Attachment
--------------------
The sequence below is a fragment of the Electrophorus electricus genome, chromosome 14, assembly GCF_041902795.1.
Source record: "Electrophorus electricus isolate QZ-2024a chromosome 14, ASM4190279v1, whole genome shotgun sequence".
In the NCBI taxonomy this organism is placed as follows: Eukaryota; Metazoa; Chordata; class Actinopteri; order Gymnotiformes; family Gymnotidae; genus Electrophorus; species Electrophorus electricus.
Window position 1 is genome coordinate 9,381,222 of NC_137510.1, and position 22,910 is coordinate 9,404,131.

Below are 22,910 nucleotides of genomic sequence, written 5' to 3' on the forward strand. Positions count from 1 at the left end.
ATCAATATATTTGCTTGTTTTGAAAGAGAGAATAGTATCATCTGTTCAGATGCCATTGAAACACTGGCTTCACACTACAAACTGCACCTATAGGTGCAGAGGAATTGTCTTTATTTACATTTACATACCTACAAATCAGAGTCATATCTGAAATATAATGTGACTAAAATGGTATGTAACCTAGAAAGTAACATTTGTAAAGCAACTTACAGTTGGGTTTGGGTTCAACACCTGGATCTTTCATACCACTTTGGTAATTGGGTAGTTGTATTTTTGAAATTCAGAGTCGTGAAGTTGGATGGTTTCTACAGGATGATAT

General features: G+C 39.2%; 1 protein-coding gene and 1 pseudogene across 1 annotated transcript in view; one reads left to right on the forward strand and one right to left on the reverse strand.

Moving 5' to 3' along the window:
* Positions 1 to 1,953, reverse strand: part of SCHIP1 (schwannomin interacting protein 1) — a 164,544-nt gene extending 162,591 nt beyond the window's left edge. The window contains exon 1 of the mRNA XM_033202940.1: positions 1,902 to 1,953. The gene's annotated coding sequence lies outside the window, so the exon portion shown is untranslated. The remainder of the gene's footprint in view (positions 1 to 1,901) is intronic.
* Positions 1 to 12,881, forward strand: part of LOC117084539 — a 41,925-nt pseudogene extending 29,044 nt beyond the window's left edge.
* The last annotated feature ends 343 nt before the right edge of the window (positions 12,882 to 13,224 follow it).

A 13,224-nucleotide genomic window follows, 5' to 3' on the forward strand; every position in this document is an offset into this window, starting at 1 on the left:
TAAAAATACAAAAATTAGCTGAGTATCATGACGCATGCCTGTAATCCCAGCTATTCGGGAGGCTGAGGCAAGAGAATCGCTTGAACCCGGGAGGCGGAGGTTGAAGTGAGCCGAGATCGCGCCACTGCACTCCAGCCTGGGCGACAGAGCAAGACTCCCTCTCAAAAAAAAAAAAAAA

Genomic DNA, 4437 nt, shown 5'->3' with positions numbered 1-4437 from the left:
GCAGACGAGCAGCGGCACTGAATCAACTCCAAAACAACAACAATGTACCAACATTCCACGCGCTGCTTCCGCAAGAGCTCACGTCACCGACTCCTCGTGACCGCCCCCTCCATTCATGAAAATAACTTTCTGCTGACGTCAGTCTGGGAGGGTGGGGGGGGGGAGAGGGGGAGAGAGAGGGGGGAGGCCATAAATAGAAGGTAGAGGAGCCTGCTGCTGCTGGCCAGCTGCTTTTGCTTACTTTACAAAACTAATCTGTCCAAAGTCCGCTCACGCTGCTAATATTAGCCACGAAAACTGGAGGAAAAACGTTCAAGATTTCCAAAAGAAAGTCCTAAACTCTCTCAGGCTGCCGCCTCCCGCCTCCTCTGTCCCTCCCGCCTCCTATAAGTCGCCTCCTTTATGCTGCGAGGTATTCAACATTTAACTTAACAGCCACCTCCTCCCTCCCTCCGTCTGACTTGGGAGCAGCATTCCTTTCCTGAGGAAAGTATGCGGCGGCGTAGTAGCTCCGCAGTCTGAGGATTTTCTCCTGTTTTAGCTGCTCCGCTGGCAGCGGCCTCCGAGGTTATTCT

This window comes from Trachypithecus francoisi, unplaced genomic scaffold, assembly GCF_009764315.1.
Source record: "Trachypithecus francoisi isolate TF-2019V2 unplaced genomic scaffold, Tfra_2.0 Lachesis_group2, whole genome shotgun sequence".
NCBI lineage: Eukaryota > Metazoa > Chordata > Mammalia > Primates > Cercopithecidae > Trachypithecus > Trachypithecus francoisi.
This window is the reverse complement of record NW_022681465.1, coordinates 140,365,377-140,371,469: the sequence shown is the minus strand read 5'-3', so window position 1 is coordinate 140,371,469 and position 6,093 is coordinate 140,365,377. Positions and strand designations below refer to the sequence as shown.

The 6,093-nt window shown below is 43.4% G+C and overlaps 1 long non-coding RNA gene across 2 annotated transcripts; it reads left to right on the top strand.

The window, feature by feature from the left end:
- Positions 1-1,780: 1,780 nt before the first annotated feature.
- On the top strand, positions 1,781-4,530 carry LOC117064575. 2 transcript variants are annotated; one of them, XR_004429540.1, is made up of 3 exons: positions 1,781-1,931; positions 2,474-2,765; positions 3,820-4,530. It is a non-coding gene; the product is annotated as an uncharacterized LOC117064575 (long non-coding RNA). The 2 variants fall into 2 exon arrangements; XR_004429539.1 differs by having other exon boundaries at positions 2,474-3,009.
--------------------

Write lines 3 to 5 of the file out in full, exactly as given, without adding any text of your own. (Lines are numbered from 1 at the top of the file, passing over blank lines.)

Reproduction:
In the NCBI taxonomy this organism is placed as follows: Eukaryota; Metazoa; Chordata; class Actinopteri; order Gymnotiformes; family Gymnotidae; genus Electrophorus; species Electrophorus electricus.
Window position 1 is genome coordinate 9,381,222 of NC_137510.1, and position 22,910 is coordinate 9,404,131.

Below are 22,910 nucleotides of genomic sequence, written 5' to 3' on the forward strand. Positions count from 1 at the left end.